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Abraham Laboriel Walks the Bass at the Evergreen Stage

In the world of jazz, there’s a lot of crossing over in the way of styles. Straight-ahead jazz, bebop, fusion, pop jazz, and jazz-funk are among the various iterations of this musical art form. The genre is populated by some true masters of the form going back decades. Say the word “jazz” and many people will immediately think of Miles Davis, Dave Brubeck, Buddy Rich, and any other number of accomplished musicians, each of whom has brought his or her signature sound to the public via their instrumental or vocal virtuosity.

Now say “jazz bass” to people in the know and, invariably, a large percentage of them will respond with the name of Abraham Laboriel. The Berklee College of Music graduate is a musician’s musician, having shared stages and studios with a virtual who’s who of musical legends. He’s also a legend himself.

A few years ago, Laboriel and some fellow musicians recorded the song “The Bass Walk” at the Evergreen Stage.

“The Bass Walk” is a song with a funky groove. It’s said that the song was inspired by a riff Laboriel played on a record during the 1970s. Since then it’s been sampled and incorporated into numerous rap songs.

Born in Mexico City, Laboriel is said to have played on 4,000 recordings and soundtracks. Initially, he studied classical guitar but later switched to bass while attending Berklee. Then he moved to Los Angeles to pursue studio work. Since then, he’s played with an extremely long list of artists, including Al Jarreau, George Benson, Andraé Crouch, Andy Summers, Barbra Streisand, Billy Cobham, Chris Isaak, Christopher Cross, Dave Grusin, Dolly Parton, Donald Fagen, Elton John, Herb Alpert, Herbie Hancock, Lalo Schifrin, and many others.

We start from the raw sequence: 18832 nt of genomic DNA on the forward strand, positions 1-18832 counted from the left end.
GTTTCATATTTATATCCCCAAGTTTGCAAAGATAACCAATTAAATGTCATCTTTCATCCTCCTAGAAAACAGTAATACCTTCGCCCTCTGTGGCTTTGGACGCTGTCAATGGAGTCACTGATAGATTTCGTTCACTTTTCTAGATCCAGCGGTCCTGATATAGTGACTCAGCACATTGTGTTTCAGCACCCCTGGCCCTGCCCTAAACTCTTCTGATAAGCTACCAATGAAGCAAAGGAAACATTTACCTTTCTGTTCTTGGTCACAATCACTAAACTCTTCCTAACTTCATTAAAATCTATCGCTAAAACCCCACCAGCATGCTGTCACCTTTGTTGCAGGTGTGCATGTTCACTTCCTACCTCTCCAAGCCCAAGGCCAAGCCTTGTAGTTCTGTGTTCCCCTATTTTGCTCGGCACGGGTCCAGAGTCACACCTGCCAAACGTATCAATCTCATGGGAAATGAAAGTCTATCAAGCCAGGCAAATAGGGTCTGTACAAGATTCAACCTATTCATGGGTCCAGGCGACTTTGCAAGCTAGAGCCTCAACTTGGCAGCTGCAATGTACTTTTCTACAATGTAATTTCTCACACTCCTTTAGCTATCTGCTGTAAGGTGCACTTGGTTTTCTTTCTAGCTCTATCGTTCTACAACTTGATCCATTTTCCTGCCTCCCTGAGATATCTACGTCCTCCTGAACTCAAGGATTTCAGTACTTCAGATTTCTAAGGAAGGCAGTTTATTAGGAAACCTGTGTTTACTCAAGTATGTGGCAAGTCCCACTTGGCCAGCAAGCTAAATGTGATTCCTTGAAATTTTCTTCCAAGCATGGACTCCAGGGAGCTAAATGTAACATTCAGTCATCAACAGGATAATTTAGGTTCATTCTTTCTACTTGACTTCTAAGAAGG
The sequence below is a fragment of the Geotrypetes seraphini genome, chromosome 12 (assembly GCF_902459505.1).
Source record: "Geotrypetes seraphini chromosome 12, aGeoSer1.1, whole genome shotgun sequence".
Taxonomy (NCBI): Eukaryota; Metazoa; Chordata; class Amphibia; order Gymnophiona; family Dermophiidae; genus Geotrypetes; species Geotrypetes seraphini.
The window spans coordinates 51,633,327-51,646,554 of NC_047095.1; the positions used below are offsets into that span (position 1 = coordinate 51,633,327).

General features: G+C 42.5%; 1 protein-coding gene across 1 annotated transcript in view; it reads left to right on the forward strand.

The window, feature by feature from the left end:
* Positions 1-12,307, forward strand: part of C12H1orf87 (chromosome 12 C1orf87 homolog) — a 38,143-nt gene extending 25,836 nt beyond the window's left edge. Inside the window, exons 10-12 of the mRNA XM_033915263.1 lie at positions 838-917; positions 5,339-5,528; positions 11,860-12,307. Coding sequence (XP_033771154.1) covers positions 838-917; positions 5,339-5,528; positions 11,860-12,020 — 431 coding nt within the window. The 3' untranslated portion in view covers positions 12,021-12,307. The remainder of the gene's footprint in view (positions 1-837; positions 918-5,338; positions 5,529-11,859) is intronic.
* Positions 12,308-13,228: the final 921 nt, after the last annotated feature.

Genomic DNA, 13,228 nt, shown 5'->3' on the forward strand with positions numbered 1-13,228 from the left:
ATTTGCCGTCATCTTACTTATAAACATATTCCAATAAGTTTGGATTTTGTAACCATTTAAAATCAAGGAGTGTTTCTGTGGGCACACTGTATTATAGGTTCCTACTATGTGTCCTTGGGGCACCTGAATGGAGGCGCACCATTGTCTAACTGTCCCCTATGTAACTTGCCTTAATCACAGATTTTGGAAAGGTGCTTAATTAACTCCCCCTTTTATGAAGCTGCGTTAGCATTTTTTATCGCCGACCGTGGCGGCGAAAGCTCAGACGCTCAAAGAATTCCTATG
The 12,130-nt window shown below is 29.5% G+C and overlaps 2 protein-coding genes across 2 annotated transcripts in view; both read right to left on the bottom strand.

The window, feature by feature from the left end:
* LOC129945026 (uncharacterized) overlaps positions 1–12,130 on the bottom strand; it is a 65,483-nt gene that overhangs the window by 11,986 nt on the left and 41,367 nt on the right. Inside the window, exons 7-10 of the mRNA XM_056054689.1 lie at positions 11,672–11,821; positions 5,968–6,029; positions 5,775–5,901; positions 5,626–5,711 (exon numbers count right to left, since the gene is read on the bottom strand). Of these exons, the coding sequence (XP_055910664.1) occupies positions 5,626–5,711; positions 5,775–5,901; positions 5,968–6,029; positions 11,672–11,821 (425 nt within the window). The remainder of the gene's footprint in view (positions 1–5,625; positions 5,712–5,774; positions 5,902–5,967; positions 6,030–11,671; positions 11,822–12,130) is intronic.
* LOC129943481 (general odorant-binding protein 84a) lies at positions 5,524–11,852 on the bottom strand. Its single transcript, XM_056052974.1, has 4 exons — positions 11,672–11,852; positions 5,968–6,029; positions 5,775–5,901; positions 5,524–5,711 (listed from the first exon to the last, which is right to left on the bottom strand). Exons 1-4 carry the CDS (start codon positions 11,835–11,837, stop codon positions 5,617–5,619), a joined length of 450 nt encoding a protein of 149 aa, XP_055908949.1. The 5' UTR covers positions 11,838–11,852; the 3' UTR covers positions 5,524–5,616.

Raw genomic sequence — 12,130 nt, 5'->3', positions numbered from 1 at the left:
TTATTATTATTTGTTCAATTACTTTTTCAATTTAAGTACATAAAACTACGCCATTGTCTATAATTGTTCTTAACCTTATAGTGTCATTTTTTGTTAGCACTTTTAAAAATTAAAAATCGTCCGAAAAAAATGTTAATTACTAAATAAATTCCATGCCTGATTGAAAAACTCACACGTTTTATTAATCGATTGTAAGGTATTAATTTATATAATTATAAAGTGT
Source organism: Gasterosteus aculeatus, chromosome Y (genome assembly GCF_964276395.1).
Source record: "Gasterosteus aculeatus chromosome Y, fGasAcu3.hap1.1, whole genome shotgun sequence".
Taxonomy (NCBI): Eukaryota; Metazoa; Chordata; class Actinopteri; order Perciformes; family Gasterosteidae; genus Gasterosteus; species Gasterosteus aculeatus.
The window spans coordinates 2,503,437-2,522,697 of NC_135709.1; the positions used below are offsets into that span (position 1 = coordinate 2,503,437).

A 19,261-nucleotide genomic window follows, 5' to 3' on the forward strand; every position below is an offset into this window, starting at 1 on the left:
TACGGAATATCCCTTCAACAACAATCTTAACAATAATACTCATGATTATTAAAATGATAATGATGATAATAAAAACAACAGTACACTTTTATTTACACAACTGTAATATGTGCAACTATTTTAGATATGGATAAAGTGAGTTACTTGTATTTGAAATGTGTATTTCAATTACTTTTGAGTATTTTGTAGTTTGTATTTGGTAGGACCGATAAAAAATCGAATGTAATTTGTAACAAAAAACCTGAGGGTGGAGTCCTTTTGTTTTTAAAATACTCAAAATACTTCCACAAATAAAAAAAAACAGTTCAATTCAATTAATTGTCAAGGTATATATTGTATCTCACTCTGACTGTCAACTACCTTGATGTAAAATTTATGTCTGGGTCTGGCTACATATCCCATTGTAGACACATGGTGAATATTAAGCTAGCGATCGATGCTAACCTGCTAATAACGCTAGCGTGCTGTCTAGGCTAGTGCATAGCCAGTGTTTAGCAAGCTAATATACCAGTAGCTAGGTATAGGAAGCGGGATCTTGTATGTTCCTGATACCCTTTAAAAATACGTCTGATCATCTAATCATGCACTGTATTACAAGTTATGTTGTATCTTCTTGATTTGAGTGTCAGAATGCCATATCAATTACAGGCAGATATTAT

In 1980, as fusion was becoming a popular jazz form, Laboriel co-founded the fusion band Koinonia with drummer-percussionist Alex Acuña, wind player John Phillips, session-guitarist Dean Parks, drummer-percussionist Bill Maxwell, guitarist Hadley Hockensmith, and keyboard player Harlan Rogers on keyboards. With a few membership changes over the years, the band stayed together until 1991.

Following that, Laboriel, Maxwell and flutist-saxophonist Justo Almario combined their talents with those of longtime arranger/composer/sessionman, Greg Mathieson to create Open Hands, a jazz-fusion quartet based in Los Angeles.

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